‘Difficult to understand,’ Nadal on losing to Zverev

Rafael Nadal went down in straight sets to Alexander Zverev in the quarterfinal of the Madrid Masters

Rafael Nadal rued missed opportunities as he went down to Alexander Zverev

Rafael Nadal admitted that his 4-6, 4-6 defeat to Alexander Zverev in the quarterfinal of the Madrid Masters on Friday was ‘difficult to understand’.

Nadal was leading 4-2 in the opening set but a string of errors saw him, inexplicably, lost four games in a row to the 2018 Madrid champion.

ALSO READ: Naomi Osaka, Rafael Nadal win top Laureus sports awards

“This is very difficult to understand, especially for me,” said Nadal in the post-match press conference.

“When this happens to me, it’s usually in the opposite way – I find a way to win sets even though I’m not playing my best or as good as the opponent.

“I’m leaving Madrid with an overall positive feeling, but at the same time with the ugly feeling of having played a match like this today against a great player.

Upgrade your serve with our FREE guide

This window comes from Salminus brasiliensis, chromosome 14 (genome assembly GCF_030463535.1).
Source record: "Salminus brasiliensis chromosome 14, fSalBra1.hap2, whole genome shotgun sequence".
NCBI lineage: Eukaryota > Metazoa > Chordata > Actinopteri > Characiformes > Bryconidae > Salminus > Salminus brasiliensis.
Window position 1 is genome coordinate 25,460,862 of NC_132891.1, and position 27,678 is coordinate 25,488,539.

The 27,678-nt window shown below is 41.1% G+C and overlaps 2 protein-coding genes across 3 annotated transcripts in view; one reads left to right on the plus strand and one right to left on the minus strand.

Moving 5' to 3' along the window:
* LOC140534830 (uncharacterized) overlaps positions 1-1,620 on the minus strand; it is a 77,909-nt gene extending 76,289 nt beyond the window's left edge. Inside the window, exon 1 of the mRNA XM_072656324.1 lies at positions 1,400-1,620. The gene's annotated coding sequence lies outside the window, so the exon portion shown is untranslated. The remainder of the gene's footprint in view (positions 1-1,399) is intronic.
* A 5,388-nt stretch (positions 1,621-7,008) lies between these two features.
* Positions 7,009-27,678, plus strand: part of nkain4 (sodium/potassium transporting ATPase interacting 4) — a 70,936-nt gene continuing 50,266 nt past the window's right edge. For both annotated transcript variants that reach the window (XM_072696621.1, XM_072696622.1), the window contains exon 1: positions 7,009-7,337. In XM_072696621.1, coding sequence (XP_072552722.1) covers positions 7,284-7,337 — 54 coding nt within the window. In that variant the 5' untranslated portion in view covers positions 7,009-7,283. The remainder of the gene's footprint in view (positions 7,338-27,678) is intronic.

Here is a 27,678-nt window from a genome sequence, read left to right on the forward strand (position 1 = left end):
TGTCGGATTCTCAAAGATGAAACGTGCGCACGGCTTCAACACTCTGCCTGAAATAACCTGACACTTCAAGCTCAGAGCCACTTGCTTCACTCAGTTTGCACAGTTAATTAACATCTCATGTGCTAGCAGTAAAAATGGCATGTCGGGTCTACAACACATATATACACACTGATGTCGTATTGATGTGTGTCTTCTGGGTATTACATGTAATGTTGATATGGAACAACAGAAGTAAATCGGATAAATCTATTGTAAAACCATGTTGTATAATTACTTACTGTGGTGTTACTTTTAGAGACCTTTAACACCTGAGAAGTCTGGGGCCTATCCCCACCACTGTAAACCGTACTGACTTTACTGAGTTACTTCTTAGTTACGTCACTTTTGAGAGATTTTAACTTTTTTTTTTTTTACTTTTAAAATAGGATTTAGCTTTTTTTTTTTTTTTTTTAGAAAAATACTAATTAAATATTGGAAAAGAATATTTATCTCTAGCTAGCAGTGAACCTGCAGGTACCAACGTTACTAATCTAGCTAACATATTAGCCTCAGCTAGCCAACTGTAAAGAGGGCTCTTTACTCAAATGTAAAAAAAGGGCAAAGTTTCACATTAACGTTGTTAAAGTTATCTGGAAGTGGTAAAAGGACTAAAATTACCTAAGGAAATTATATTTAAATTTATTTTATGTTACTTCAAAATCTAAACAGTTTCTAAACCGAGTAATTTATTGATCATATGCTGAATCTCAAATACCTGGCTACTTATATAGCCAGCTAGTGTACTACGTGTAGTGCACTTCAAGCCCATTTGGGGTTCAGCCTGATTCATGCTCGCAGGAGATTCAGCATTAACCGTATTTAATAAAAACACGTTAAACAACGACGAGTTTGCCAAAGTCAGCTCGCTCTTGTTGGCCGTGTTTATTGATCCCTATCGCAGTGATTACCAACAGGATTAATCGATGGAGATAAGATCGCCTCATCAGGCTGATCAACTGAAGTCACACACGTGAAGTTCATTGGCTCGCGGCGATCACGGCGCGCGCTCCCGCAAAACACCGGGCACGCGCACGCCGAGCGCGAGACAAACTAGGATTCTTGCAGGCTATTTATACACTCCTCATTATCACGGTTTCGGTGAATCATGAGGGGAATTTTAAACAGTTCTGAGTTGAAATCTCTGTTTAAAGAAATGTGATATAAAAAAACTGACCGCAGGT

“I think for most of the first set, I was playing better than him. And this is the negative part; while playing better than him in the first set, I still lost 6-4.”

This was Zverev’s third consecutive victory over Nadal, and the first on clay, taking his ATP head-to-head record to 3-5.

ALSO READ: Carlos Alcaraz gets Rafael Nadal masterclass on 18th birthday

Five-time Madrid champion Nadal fired only six winners across both sets, and more than doubled the unforced error count at 17.

His normally deadly forehand only generated four of those winners, and 10 of the errors. By contrast, Zverev fired 28 winners – including 18 off the forehand – to dictate the outcome.

The Spaniard also believes that Zverev’s serve was near impossible to play at Madrid’s high-altitude. Zverev’s average first serve speed was 25 kph faster than Nadal’s (217 kph to 192) on Friday and bounced much higher.

ALSO READ: ‘Stay at home if you don’t want to play,’ Thiem tells Paire

“It’s not that I wasn’t able to find my ‘minimum level’, it’s that you’re playing against someone whose serve gets you into big trouble,” the 34-year-old said.

“Every serve goes above 220, so in conditions like these I have to return like six metres behind the baseline and even then I’m still hitting the returns at shoulder height.”